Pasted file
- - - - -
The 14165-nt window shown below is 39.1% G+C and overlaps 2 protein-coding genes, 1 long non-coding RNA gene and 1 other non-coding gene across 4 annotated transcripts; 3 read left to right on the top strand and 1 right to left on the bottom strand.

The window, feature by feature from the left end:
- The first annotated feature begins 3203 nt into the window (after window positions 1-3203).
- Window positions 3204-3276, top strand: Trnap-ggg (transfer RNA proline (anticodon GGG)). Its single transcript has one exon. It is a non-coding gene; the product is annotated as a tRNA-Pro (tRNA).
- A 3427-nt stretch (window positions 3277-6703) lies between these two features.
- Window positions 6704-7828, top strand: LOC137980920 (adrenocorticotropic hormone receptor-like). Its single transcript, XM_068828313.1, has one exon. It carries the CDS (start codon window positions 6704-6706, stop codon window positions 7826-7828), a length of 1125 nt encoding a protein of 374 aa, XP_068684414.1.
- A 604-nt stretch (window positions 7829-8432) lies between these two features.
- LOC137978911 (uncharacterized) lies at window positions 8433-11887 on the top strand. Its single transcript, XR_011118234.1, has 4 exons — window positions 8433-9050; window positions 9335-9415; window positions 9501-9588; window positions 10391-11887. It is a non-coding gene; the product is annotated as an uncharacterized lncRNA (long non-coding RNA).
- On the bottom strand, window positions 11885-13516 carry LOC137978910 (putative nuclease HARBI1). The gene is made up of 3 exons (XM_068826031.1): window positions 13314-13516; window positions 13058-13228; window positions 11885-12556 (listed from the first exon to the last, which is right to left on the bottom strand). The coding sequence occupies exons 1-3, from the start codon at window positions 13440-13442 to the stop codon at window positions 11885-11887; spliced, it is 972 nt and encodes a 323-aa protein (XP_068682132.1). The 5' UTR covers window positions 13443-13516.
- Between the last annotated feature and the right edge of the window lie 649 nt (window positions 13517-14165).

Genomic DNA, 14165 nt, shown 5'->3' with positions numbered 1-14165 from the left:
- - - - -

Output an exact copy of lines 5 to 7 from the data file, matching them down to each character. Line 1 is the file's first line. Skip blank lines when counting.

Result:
- A 3427-nt stretch (window positions 3277-6703) lies between these two features.
- Window positions 6704-7828, top strand: LOC137980920 (adrenocorticotropic hormone receptor-like). Its single transcript, XM_068828313.1, has one exon. It carries the CDS (start codon window positions 6704-6706, stop codon window positions 7826-7828), a length of 1125 nt encoding a protein of 374 aa, XP_068684414.1.
- A 604-nt stretch (window positions 7829-8432) lies between these two features.